The Climactic Ending - Page 7

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Thread: The Climactic Ending

  1. #61
    Quote Originally Posted by EmmaSohan View Post
    Declan disappears in the middle of making vegetables. That's a mystery to drive your reader through the rest of the book, but you don't mention how that is resolved. So I think I am missing information. Being general . . .

    The standard is to have a lot of close calls. Do you do that?

    It would be nice if she found him through persistence, or being clever, or having some special connection. If you make it just a coincidence, that doesn't give your ending a lot of meaning.

    In The Opposite of Everyone, the MC finally finds her half sister, and the ending scene is them meeting. Will her half-sister like her? Yes is the answer, but the interesting thing is how/why. And the author started setting that up at page 1. In other words, if you can think of a really interesting ending, you can them reverse-engineer your book for that ending to make sense.

    For example, if they accidentally meet, it's awkward, and they are going to separate, she can reverse that with something from the first half of your book. If the relationship originally failed because she was shy, or prejudiced, she could have learned to get beyond that. There are lots of possibilities. If he left something more solid than vegetables, she could return it.
    Thanks, Emma! Yes, you're missing a lot of information here. My character Maggie has spent a ton of time trying to find Declan, or at least who he really is and where he has gone. Initially, Declan was doing a favor for his friend, Manny, who wanted to leave the country and go to Poland on the sly. This fellow asks Declan to move into his apartment in Maggie's building and live there while he is gone. He asks Declan to introduce himself to others as "Manny," so no one knows that he has actually left town. On the night that Maggie is going up for dinner with Declan, before she arrives, the real Manny is brought home from his trip, dead from a heart attack. Manny is placed on Declan's bed, the veggies are forgotten, and Declan leaves via the back stairs. This was all part of a plan. Manny was not a well man, and knew that his days were numbered, but the trip to Poland was personal and important to him. So from the minute of finding a dead body in Declan's apartment, Maggie knows it is not her Manny! She has no luck in convincing the police that the man on the bed in not the person she knew, especially when dna comes back identifying him as Manny. At Christmas, two years later, Declan sends Maggie a Christmas card with nothing more than her apartment key inside and signed "Manny." She's even more convinced that he is alive and well and living in Ireland, but at the time has no resources to find him.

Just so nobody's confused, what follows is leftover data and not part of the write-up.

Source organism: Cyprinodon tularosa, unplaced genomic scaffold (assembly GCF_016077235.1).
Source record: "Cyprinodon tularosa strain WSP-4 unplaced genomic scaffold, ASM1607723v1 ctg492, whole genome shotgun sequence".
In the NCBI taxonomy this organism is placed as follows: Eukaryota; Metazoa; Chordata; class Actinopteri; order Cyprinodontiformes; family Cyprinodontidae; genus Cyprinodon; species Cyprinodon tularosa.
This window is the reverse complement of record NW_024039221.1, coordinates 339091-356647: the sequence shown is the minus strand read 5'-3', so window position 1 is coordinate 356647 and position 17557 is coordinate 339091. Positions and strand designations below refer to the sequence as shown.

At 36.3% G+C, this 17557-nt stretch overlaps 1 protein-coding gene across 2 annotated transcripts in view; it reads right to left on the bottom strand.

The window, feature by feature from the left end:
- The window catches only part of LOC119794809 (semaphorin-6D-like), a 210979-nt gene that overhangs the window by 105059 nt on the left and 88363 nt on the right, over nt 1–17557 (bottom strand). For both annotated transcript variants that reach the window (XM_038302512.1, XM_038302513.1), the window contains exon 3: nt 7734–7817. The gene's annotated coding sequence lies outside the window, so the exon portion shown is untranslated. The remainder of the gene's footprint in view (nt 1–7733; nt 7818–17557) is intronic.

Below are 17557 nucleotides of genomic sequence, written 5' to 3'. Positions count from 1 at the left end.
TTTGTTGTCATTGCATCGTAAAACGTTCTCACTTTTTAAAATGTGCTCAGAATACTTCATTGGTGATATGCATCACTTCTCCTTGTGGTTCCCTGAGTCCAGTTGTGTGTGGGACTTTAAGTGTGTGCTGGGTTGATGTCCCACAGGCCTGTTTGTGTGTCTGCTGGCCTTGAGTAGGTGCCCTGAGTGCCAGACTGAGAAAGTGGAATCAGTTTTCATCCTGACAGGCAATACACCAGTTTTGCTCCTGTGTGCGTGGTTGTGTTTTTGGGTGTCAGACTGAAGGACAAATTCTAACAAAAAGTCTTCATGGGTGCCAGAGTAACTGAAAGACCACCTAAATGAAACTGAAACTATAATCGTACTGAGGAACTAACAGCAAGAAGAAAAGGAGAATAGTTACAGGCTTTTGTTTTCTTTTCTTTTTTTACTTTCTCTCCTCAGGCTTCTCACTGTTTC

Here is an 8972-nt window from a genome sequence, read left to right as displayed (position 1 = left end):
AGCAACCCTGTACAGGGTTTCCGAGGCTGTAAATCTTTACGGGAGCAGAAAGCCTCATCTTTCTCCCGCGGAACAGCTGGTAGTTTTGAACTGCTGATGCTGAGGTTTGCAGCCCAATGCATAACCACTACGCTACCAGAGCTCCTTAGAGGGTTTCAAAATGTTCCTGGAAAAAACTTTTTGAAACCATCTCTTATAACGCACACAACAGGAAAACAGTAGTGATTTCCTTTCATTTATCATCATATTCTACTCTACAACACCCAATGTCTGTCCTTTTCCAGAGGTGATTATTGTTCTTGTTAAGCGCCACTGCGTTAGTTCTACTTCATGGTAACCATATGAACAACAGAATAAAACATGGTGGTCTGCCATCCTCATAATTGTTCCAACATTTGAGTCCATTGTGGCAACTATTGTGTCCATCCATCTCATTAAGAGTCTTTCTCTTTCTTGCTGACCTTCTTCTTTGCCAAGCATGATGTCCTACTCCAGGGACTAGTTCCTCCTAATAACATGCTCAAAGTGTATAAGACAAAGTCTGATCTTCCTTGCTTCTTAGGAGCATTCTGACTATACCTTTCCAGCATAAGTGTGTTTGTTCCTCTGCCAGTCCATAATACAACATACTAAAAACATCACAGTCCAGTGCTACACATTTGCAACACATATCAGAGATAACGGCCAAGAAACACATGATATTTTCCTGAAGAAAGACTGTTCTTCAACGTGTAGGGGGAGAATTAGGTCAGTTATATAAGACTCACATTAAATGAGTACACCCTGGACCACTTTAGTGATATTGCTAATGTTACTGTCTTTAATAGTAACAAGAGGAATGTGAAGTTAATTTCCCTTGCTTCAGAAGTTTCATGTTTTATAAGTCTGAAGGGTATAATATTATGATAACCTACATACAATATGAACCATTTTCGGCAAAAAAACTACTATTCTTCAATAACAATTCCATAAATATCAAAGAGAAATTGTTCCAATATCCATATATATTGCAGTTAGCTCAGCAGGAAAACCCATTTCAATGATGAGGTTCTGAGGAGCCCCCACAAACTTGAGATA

Well, I won't go on, and as you can imagine, there is a lot more to the story, but I so appreciate you comments. I am into it today and hopefully will be inspired enough to get the job done. And yes, there will be a lot of "close calls." I will give you a sample for critique! Thanks again.
    When the night has come
    And the land is dark
    And the moon is the only light we'll see
    I won't be afraid, no I won't be afraid
    Just as long as you stand by me.

  2. #62
    I feel that the end of a novel, including climax and denouement, are just as important as the beginning. The climax should be the culmination of where the plot has been going for the whole story and as such should tie up many loose ends all by itself. I try to escalate the stakes through-out the story and by the time I get to the climax it's for all the marbles. The denouement should cover many of the remaining loose ends but not all of them since you need some hooks left out there for the next book. The bottom line is that the reader must be satisfied with the ending or they're not likely to but more of your books.

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